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Title: Implementation of a dispatch-instruction protocol for cardiopulmonary resuscitation according to various abnormal breathing patterns: A population-based study
Authors: Fukushima, Hidetada
Imanishi, Masami
Iwami, Taku  kyouindb  KAKEN_id  orcid (unconfirmed)
Kitaoka, Hironori
Asai, Hideki
Seki, Tadahiko
Kawai, Yasuyuki
Norimoto, Kazunobu
Urisono, Yasuyuki
Nishio, Kenji
Okuchi, Kazuo
Author's alias: 石見, 拓
Issue Date: 17-Sep-2015
Publisher: BioMed Central Ltd.
Journal title: Scandinavian Journal of Trauma, Resuscitation and Emergency Medicine
Volume: 23
Thesis number: 64
Abstract: Background: We modified the dispatch protocol for cardiopulmonary resuscitation (CPR) using results of a retrospective analysis that identified descriptions by laypersons of possible patterns of agonal respiration. The purpose of this study was to assess the effectiveness of this modified protocol by comparing the frequency of dispatch instructions for CPR and bystander CPR before and after protocol implementation. We also identified descriptions of abnormal breathing patterns among 'Not in cardiac arrest (CA)' unresponsive cases. Methods: This study was conducted prospectively using the population-based registry of out-of-hospital cardiac arrests (OHCAs). For 8 months we implemented this modified protocol in cooperation with 4 fire departments that cover regions with a total population of 840, 000. Results: There were 478 and 427 OHCAs before and after implementation, respectively. Among them, 69 and 71 layperson-witnessed OHCAs for pre- and post-implementation, respectively, were analyzed. Dispatchers provided CPR instructions more frequently after protocol implementation than before (55/71 [77.5 %] vs. 41/69 [59.4 %], p < 0.05). Based on breathing patterns described by emergency callers, dispatchers assessed 143 'Not in CA' unresponsive cases and provided CPR instruction for 45 cases. Sensitivity and specificity of this protocol was 93 % and 50 %, respectively. Conclusions: This modified protocol based on abnormal breathing described by laypersons significantly increased CPR instructions. Considering high sensitivity and low specificity for abnormal breathing to identify CA and the low risk of chest compression for 'Not in CA' cases, our study suggested that dispatchers can provide CPR instruction assertively and safely for those unresponsive individuals with various abnormal breathing patterns.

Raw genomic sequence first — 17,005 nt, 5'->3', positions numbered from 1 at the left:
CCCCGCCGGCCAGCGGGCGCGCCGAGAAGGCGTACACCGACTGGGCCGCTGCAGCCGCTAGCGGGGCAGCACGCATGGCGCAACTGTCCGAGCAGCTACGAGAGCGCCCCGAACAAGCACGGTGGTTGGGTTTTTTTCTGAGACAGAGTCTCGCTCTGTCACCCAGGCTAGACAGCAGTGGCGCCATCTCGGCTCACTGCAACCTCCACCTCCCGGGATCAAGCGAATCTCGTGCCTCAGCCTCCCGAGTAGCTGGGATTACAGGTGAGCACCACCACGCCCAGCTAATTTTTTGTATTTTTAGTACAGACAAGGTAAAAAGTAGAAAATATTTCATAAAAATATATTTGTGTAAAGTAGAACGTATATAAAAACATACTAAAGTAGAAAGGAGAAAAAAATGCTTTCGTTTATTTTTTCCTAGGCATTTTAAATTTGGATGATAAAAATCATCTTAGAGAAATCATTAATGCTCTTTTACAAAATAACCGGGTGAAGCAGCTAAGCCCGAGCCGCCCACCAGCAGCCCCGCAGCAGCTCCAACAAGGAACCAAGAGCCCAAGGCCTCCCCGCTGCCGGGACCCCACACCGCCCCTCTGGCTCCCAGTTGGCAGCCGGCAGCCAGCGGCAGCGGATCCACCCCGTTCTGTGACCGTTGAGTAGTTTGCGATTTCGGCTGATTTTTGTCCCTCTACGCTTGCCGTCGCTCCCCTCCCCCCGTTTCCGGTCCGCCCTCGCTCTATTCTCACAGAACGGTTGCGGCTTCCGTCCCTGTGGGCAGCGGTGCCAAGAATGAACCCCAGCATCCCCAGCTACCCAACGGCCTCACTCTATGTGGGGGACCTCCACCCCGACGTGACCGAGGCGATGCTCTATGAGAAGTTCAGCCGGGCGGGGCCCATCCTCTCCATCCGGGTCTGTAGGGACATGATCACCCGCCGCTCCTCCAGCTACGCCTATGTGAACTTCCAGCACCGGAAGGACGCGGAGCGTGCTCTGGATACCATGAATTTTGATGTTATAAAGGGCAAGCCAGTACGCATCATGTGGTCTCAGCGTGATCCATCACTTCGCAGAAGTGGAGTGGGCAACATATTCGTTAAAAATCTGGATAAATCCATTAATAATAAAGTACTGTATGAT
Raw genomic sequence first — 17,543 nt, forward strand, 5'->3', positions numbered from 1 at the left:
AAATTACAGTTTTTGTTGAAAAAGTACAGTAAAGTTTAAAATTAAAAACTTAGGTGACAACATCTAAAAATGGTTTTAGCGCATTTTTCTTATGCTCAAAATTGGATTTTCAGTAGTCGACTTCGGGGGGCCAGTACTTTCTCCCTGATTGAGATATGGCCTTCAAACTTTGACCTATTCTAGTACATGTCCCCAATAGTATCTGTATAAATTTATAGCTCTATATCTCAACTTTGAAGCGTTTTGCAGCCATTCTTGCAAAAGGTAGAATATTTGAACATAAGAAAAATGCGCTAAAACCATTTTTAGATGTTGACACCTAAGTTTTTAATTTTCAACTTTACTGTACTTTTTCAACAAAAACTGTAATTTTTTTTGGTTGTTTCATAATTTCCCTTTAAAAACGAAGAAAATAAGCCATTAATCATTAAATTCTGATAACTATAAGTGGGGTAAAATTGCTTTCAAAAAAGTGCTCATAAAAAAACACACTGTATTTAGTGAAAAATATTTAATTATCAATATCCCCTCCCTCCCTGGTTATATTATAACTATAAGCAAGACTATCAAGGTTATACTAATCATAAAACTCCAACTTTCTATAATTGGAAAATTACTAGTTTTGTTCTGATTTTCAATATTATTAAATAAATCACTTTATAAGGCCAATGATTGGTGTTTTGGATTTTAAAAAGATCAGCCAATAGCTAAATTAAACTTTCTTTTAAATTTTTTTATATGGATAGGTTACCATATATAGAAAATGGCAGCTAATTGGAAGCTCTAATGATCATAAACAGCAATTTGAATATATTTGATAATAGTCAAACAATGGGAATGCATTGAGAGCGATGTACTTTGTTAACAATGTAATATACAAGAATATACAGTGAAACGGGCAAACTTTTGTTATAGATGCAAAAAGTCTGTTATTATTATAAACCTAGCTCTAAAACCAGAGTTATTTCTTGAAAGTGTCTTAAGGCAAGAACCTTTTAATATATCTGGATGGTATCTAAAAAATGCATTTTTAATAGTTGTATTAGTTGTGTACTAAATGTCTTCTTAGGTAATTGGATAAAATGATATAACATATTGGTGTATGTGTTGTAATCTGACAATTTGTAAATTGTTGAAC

Rights: © 2015 Fukushima et al. This article is distributed under the terms of the Creative Commons Attribution 4.0 International License (, which permits unrestricted use, distribution, and reproduction in any medium, provided you give appropriate credit to the original author(s) and the source, provide a link to the Creative Commons license, and indicate if changes were made.
DOI(Published Version): 10.1186/s13049-015-0145-8
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